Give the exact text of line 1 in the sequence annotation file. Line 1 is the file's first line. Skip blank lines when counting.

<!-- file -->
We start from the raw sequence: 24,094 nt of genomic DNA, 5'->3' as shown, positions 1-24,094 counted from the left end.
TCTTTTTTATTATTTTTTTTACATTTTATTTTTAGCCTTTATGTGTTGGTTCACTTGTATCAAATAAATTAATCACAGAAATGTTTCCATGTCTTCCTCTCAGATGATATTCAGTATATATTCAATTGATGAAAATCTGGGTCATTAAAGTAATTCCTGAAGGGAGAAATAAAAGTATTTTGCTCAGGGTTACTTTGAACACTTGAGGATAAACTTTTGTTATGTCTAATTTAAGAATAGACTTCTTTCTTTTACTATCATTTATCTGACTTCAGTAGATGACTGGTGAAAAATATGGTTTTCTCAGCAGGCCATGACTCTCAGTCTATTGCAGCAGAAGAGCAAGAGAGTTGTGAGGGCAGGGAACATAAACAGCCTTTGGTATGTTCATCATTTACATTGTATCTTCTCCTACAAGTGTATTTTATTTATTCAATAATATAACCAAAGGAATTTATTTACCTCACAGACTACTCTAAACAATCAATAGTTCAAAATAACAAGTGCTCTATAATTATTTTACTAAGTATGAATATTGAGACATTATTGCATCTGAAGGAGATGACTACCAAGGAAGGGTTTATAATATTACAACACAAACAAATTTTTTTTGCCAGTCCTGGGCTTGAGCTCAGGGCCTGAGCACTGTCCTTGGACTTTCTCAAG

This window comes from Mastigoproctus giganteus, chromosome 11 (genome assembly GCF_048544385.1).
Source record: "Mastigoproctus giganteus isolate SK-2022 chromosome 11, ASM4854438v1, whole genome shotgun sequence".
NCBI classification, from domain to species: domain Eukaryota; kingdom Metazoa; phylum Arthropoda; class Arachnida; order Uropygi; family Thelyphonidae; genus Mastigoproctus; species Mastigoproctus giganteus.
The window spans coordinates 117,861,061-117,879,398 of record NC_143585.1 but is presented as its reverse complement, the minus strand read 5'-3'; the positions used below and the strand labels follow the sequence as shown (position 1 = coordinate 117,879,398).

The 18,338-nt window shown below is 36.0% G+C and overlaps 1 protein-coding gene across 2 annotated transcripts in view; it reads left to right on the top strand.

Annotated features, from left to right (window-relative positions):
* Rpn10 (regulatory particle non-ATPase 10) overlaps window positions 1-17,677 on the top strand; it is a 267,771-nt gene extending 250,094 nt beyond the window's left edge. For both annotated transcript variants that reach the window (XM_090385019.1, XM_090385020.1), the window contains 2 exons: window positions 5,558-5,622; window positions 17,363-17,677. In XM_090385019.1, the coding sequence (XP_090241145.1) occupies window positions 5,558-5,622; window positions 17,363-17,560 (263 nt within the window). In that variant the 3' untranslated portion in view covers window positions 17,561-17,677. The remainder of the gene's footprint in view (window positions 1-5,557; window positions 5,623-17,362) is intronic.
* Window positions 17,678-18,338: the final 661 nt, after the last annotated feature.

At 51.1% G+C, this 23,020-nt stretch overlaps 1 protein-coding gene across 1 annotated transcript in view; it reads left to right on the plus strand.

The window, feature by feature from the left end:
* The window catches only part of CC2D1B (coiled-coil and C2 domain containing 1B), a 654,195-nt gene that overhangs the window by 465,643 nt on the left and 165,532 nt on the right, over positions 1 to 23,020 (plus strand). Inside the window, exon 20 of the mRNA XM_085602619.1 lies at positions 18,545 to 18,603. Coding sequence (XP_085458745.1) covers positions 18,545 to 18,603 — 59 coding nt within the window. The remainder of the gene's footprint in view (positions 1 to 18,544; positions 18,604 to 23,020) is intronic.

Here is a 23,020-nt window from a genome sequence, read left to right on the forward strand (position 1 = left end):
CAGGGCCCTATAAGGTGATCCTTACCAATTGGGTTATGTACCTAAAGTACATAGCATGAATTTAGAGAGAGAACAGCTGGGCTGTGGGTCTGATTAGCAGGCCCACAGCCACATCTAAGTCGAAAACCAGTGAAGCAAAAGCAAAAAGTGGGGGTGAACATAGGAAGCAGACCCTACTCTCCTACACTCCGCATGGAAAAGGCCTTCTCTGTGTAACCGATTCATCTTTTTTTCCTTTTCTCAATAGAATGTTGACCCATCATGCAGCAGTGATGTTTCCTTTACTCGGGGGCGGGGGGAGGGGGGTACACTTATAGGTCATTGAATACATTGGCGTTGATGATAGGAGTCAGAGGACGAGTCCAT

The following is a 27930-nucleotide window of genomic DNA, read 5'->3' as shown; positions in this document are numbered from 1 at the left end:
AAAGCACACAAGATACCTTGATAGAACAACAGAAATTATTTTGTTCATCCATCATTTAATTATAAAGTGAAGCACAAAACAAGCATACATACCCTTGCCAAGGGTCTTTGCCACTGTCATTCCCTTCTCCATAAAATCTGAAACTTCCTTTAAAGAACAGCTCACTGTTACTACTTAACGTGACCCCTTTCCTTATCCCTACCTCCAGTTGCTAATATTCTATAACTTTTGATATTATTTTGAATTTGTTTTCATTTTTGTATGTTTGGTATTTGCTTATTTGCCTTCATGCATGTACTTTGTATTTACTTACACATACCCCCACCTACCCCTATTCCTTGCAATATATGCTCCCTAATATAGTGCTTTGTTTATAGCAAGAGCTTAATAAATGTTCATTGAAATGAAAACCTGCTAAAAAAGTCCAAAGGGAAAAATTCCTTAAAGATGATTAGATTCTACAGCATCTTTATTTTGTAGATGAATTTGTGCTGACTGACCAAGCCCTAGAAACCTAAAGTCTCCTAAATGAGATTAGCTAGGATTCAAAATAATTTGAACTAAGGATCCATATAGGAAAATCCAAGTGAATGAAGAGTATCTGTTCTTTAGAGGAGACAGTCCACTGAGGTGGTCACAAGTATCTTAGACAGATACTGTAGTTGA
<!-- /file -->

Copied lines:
We start from the raw sequence: 24,094 nt of genomic DNA, 5'->3' as shown, positions 1-24,094 counted from the left end.